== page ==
Breakfast: Make a smoothie with spinach or kale, frozen fruit, a protein powder or Greek yogurt, almond butter and almond milk. Or whip up a veggie-heavy omelet with avocado, and enjoy with a side of fruit.

Lunch: Opt for a salad with lots of greens and veggies, dressed in an olive oil-based vinaigrette. Add salmon, chicken or beans. Top with quinoa or chickpeas.

Dinner: Cook up a stir-fry with lots of colorful veggies in a sauce made from brown rice vinegar and fresh squeezed citrus juice, seasoned with fresh ginger, garlic, and crushed red pepper. Serve over a small bed of brown rice, topped with sesame seeds.

If you stick to a daily plan like this one, you’ll eat well over the recommended minimum recommendation for veggies. And I bet you’ll notice a tremendous difference in your energy level—even after just one day.

New Consumer Report guide breaks down the risks from eating 48 conventional fruit and veggies from 14 different countries

More than 85 percent of Americans are concerned about pesticide residue on their fruits and vegetables, according to a recent Consumer Reports survey of 1,050 people. However, many people are confused as to what to do about it, which is understandable, because if you aren’t growing your own food yet, buying organic isn’t exactly cheap.

The news about our food is everywhere, making it nearly impossible to avoid these days. But a lot of it is contradictory and can be difficult to decipher if you don’t know the facts. Are genetically modified organisms (GMOs) necessary to feed the world’s growing population, or are they destroying our planet one field at a time?

While the biotech industry would adamantly disagree, the truth is that they aren’t sustainable, and they absolutely have not been proven safe to eat. Controversy continues to surround GMOs and their associated pesticides, and not just because of activists like the Food Babe, but because of emerging research that continues to unveil the harsh consequences of increased pesticide use in the U.S.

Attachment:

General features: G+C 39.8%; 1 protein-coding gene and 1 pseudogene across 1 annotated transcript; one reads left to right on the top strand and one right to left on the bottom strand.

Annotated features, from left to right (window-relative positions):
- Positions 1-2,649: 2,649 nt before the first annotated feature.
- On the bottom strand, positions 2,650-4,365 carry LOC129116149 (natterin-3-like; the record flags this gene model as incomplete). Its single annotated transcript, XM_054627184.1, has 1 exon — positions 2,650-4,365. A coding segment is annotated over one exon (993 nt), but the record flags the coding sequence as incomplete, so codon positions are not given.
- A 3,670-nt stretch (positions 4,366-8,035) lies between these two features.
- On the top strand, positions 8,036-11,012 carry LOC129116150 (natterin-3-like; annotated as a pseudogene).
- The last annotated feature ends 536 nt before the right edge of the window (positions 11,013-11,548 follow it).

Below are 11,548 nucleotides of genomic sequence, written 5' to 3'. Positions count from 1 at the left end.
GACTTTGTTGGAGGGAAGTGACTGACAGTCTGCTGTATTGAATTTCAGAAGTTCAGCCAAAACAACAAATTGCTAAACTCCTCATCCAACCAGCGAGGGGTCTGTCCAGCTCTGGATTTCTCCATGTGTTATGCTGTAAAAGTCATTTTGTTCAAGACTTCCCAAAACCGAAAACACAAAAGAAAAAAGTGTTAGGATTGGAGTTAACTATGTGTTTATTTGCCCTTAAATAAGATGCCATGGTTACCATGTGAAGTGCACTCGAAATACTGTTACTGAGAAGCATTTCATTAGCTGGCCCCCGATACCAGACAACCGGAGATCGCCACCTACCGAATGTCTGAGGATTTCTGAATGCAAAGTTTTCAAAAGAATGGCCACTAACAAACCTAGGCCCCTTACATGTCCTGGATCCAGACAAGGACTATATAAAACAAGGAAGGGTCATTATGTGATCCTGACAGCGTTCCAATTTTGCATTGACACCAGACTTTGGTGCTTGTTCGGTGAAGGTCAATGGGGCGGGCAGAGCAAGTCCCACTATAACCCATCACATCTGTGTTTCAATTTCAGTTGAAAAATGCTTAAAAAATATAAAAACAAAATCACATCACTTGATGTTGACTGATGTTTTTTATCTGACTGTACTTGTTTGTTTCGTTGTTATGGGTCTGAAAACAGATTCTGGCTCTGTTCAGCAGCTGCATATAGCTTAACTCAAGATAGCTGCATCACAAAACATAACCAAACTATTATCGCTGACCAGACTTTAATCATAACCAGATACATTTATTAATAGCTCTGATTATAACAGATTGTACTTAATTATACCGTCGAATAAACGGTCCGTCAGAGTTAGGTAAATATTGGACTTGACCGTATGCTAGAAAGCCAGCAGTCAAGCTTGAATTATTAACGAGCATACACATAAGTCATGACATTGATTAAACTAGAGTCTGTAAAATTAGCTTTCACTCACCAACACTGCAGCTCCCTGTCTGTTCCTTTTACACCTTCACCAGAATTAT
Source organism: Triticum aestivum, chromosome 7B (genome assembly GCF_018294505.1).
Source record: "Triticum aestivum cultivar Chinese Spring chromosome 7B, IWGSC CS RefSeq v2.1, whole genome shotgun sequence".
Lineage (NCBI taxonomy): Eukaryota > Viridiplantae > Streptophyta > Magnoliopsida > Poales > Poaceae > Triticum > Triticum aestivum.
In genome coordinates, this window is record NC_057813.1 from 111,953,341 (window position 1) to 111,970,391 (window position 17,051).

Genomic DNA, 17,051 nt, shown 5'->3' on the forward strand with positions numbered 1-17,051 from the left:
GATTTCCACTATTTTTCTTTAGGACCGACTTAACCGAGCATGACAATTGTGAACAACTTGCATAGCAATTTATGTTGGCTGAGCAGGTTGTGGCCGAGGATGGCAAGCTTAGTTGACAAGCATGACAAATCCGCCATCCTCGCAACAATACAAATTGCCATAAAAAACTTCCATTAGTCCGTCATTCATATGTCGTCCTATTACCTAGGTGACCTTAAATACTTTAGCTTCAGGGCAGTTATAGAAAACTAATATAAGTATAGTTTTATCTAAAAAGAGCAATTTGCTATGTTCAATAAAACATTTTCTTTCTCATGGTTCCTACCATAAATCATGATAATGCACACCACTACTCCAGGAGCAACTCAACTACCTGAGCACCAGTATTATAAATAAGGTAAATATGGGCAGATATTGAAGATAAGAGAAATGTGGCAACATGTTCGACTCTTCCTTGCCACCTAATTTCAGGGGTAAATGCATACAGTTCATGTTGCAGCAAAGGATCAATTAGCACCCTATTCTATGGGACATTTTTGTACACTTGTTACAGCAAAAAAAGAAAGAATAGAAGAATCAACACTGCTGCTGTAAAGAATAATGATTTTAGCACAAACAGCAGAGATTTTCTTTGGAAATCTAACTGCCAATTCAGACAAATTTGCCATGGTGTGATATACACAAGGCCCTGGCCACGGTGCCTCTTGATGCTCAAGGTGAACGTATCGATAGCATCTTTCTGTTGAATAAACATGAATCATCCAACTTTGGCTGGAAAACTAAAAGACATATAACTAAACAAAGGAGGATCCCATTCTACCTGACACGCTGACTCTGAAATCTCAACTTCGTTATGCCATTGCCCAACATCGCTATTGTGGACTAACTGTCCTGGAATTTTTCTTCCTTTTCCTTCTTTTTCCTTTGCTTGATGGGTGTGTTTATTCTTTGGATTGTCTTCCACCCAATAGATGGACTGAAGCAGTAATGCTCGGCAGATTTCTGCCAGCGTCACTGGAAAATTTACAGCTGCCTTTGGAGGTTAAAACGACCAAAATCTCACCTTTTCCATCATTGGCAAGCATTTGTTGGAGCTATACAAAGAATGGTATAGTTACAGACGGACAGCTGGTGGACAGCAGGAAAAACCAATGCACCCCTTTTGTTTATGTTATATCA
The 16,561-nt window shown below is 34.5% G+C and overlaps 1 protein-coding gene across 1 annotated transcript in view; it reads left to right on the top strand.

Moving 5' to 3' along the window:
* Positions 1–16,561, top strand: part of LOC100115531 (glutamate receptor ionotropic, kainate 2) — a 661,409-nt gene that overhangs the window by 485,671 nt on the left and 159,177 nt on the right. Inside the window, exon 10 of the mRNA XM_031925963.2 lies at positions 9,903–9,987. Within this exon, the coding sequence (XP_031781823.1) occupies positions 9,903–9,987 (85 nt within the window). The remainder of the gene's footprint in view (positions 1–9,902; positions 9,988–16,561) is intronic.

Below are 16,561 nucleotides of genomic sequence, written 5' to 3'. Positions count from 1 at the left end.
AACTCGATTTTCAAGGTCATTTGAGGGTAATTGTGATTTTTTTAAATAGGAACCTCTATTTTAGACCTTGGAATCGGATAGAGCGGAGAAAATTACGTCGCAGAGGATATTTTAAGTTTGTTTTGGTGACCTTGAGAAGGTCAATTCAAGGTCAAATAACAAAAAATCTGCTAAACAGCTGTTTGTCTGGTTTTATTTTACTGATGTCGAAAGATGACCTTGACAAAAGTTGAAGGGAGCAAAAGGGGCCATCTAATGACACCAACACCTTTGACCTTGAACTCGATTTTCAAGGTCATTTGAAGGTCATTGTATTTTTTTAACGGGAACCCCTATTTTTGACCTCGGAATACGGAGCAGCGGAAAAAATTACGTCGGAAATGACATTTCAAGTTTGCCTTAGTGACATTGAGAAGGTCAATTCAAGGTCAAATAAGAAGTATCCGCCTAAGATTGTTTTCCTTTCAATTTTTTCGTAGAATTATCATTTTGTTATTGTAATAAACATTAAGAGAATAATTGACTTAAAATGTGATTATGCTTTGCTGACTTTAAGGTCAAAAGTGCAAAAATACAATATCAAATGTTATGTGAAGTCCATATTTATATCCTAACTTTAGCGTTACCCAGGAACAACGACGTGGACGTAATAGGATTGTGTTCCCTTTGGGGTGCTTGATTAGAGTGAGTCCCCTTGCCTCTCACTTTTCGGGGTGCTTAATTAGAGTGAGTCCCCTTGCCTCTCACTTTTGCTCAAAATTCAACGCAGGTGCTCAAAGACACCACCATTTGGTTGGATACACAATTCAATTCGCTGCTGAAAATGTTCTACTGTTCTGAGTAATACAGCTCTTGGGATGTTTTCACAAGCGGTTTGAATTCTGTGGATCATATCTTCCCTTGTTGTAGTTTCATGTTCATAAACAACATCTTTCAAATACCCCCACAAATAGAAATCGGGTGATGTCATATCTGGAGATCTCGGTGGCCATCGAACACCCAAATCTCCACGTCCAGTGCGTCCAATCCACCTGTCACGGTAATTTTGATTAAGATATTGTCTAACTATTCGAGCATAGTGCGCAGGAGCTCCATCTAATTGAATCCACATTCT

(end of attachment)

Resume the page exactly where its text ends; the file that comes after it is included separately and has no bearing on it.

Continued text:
Traces of 29 chemicals detected in the average American’s body, CDC admits

Different foods are sprayed with varying amounts of pesticides. For example, eating one serving of green beans from the U.S. is 200 times riskier than consuming American-grown broccoli, according to Consumer Reports.

Strawberries have been known to carry upwards of 36 different types of pesticides, and 39 were found on raspberries, an important reminder to buy organic berries, as they often carry more chemicals than other fruits.

It’s unsurprising to learn that there are traces of 29 different pesticides in the average American’s body, as admitted by the Centers for Disease Control and Prevention (CDC).

“It’s not realistic to expect we wouldn’t have any pesticides in our bodies in this day and age, but that would be the ideal,” said Michael Crupain, M.D., M.P.D., director of Consumer Reports‘ Food Safety and Sustainability Center. “We just don’t know enough about the health effects.”

All organic produce falls into low- or very-low-risk categories, new assessment finds

Determining which foods are best to buy organic can be daunting; however, all you need is quick access to a few guides that can make grocery shopping easier. Consumer Reports recently released an excellent risk guide that places fruits and vegetables into five risk categories ranging from very low to very high.

Using 12 years of data from the Department of Agriculture’s Pesticide Data Program, and a few other sources, this new tool shows the risk of pesticide exposure from eating 48 conventional fruits and vegetables from 14 different countries.

The risk assessment includes the number of pesticide residues on each food, the frequency at which they were found and the toxicity of the pesticides. Since children are more susceptible to pesticide toxicity, the assessment is based on the risk to a 3 1/2-year-old child, estimated to weigh about 35.2 pounds.

Consumer Reports recommends buying any produce in the medium- to very-high-risk category organic. Different foods grown in different countries have varying risk levels. For example, celery grown in Mexico has a very low risk level, while U.S.-grown celery is listed as having a medium risk.

Cherry tomatoes grown in the U.S have a low risk level, while cherry tomatoes grown in Mexico have a high risk. Cucumbers grown in Canada have a low risk level, while cucumbers grown in Mexico and the U.S. have a high risk level.

On average, the report shows cilantro, grapes, green onions and mushrooms to be low-risk, while peaches, green beans, sweet bell peppers, sweet potatoes and tangerines are considered high- to very-high-risk.

For a complete list of the foods and their risk levels, click here.